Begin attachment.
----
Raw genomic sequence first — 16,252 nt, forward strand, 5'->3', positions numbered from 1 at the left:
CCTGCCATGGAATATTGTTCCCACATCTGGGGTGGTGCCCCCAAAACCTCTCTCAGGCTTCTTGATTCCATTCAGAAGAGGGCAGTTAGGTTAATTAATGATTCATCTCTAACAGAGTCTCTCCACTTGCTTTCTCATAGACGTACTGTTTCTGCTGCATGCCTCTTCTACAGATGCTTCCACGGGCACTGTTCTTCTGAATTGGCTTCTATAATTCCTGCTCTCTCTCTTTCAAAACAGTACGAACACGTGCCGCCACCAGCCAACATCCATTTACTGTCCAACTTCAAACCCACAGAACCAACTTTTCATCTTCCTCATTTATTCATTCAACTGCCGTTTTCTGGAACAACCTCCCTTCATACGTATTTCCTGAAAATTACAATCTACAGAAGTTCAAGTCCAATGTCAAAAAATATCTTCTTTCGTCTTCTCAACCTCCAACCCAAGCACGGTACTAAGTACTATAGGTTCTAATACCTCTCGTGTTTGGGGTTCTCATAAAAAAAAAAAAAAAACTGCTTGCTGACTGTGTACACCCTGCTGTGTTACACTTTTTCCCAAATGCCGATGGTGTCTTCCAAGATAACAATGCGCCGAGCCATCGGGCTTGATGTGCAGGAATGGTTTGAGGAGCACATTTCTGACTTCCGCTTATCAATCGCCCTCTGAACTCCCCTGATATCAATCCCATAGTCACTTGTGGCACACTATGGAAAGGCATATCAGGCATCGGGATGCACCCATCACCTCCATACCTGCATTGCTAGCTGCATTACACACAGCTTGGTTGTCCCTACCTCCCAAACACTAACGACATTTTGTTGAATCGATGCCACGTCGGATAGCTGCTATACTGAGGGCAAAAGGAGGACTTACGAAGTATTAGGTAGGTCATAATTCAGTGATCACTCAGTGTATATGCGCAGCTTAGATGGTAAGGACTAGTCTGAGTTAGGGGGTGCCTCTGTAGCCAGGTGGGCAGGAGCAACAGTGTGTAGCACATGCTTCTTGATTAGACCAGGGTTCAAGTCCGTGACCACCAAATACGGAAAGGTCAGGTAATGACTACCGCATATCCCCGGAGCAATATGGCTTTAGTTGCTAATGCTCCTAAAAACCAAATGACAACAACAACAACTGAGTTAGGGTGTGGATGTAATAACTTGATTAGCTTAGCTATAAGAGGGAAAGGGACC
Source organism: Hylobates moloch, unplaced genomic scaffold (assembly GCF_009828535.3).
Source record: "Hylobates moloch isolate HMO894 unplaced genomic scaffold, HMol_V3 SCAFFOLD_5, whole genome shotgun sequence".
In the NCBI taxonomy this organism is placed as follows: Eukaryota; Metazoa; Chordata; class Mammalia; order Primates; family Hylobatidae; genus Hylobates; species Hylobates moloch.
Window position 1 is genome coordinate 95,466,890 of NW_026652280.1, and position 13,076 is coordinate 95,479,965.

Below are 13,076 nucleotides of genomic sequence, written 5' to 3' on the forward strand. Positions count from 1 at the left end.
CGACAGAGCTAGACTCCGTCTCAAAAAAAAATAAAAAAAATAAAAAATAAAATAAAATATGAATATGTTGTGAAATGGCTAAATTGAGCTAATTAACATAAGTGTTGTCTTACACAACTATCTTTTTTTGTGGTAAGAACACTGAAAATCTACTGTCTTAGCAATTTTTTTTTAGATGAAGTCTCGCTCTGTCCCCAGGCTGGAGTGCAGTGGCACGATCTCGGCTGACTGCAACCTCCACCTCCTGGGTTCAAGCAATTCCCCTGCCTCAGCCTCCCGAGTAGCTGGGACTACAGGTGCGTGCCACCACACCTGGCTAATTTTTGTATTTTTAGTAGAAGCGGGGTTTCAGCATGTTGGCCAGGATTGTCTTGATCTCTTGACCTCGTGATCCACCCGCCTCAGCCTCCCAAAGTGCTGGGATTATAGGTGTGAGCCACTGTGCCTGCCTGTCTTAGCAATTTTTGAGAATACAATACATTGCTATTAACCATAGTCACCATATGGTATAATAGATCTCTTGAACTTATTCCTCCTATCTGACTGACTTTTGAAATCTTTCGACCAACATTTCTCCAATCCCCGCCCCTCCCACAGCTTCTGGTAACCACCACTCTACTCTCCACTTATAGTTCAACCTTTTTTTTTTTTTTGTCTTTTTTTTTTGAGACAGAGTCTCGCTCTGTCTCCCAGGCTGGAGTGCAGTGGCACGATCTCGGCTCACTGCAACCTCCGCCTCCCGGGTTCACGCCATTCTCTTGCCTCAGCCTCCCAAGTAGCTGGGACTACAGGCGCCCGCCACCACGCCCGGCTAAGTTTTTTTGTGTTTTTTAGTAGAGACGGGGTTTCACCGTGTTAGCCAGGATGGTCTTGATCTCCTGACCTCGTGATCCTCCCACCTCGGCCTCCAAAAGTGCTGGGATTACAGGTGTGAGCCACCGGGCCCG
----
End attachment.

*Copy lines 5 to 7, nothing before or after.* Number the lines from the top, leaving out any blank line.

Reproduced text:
In the NCBI taxonomy this organism is placed as follows: Eukaryota; Metazoa; Chordata; class Mammalia; order Primates; family Hylobatidae; genus Hylobates; species Hylobates moloch.
Window position 1 is genome coordinate 95,466,890 of NW_026652280.1, and position 13,076 is coordinate 95,479,965.

Below are 13,076 nucleotides of genomic sequence, written 5' to 3' on the forward strand. Positions count from 1 at the left end.